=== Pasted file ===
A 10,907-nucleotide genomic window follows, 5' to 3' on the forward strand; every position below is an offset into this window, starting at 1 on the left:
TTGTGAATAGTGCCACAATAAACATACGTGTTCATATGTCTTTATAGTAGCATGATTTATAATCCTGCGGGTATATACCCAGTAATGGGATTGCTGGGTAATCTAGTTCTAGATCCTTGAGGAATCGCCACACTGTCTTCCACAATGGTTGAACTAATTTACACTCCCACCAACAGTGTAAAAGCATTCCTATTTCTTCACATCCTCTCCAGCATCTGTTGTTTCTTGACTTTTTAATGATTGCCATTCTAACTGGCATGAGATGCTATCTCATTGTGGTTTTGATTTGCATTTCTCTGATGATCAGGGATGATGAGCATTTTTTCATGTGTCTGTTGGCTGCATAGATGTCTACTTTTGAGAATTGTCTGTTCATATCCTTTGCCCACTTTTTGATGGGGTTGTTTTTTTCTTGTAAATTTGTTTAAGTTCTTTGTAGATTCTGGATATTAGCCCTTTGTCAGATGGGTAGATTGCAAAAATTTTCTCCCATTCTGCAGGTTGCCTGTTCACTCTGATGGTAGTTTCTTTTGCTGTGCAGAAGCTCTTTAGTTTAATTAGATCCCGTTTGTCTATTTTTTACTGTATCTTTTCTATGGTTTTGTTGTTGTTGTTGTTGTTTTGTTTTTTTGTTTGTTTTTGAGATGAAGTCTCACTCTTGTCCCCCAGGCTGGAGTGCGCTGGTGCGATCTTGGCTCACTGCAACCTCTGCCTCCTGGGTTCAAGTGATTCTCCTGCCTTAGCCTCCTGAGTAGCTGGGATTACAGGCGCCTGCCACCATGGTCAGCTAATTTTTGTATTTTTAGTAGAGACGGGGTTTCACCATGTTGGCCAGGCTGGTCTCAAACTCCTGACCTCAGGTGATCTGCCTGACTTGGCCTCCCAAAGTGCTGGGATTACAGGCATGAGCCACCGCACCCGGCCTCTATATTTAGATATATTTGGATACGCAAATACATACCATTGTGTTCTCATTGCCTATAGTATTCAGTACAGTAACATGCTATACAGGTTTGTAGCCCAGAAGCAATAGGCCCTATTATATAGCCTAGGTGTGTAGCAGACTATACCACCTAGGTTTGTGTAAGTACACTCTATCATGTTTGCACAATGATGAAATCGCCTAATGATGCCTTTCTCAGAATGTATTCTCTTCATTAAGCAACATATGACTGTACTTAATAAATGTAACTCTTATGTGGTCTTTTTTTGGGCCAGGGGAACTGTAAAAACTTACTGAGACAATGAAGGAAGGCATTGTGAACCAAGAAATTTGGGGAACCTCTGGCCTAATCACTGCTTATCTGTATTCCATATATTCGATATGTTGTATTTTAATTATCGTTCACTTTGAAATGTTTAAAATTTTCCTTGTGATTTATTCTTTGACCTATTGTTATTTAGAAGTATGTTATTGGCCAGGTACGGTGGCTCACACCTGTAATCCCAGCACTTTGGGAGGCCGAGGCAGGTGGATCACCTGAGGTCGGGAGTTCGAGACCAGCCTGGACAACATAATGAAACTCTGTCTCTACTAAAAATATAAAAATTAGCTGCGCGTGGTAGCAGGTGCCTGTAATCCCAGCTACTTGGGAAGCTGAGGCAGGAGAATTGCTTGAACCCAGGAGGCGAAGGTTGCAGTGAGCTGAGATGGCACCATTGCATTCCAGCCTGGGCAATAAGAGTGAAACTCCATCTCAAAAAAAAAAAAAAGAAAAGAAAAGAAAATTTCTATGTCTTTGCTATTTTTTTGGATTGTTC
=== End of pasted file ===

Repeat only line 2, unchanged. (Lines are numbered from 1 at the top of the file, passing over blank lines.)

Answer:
TTGTGAATAGTGCCACAATAAACATACGTGTTCATATGTCTTTATAGTAGCATGATTTATAATCCTGCGGGTATATACCCAGTAATGGGATTGCTGGGTAATCTAGTTCTAGATCCTTGAGGAATCGCCACACTGTCTTCCACAATGGTTGAACTAATTTACACTCCCACCAACAGTGTAAAAGCATTCCTATTTCTTCACATCCTCTCCAGCATCTGTTGTTTCTTGACTTTTTAATGATTGCCATTCTAACTGGCATGAGATGCTATCTCATTGTGGTTTTGATTTGCATTTCTCTGATGATCAGGGATGATGAGCATTTTTTCATGTGTCTGTTGGCTGCATAGATGTCTACTTTTGAGAATTGTCTGTTCATATCCTTTGCCCACTTTTTGATGGGGTTGTTTTTTTCTTGTAAATTTGTTTAAGTTCTTTGTAGATTCTGGATATTAGCCCTTTGTCAGATGGGTAGATTGCAAAAATTTTCTCCCATTCTGCAGGTTGCCTGTTCACTCTGATGGTAGTTTCTTTTGCTGTGCAGAAGCTCTTTAGTTTAATTAGATCCCGTTTGTCTATTTTTTACTGTATCTTTTCTATGGTTTTGTTGTTGTTGTTGTTGTTTTGTTTTTTTGTTTGTTTTTGAGATGAAGTCTCACTCTTGTCCCCCAGGCTGGAGTGCGCTGGTGCGATCTTGGCTCACTGCAACCTCTGCCTCCTGGGTTCAAGTGATTCTCCTGCCTTAGCCTCCTGAGTAGCTGGGATTACAGGCGCCTGCCACCATGGTCAGCTAATTTTTGTATTTTTAGTAGAGACGGGGTTTCACCATGTTGGCCAGGCTGGTCTCAAACTCCTGACCTCAGGTGATCTGCCTGACTTGGCCTCCCAAAGTGCTGGGATTACAGGCATGAGCCACCGCACCCGGCCTCTATATTTAGATATATTTGGATACGCAAATACATACCATTGTGTTCTCATTGCCTATAGTATTCAGTACAGTAACATGCTATACAGGTTTGTAGCCCAGAAGCAATAGGCCCTATTATATAGCCTAGGTGTGTAGCAGACTATACCACCTAGGTTTGTGTAAGTACACTCTATCATGTTTGCACAATGATGAAATCGCCTAATGATGCCTTTCTCAGAATGTATTCTCTTCATTAAGCAACATATGACTGTACTTAATAAATGTAACTCTTATGTGGTCTTTTTTTGGGCCAGGGGAACTGTAAAAACTTACTGAGACAATGAAGGAAGGCATTGTGAACCAAGAAATTTGGGGAACCTCTGGCCTAATCACTGCTTATCTGTATTCCATATATTCGATATGTTGTATTTTAATTATCGTTCACTTTGAAATGTTTAAAATTTTCCTTGTGATTTATTCTTTGACCTATTGTTATTTAGAAGTATGTTATTGGCCAGGTACGGTGGCTCACACCTGTAATCCCAGCACTTTGGGAGGCCGAGGCAGGTGGATCACCTGAGGTCGGGAGTTCGAGACCAGCCTGGACAACATAATGAAACTCTGTCTCTACTAAAAATATAAAAATTAGCTGCGCGTGGTAGCAGGTGCCTGTAATCCCAGCTACTTGGGAAGCTGAGGCAGGAGAATTGCTTGAACCCAGGAGGCGAAGGTTGCAGTGAGCTGAGATGGCACCATTGCATTCCAGCCTGGGCAATAAGAGTGAAACTCCATCTCAAAAAAAAAAAAAAGAAAAGAAAAGAAAATTTCTATGTCTTTGCTATTTTTTTGGATTGTTC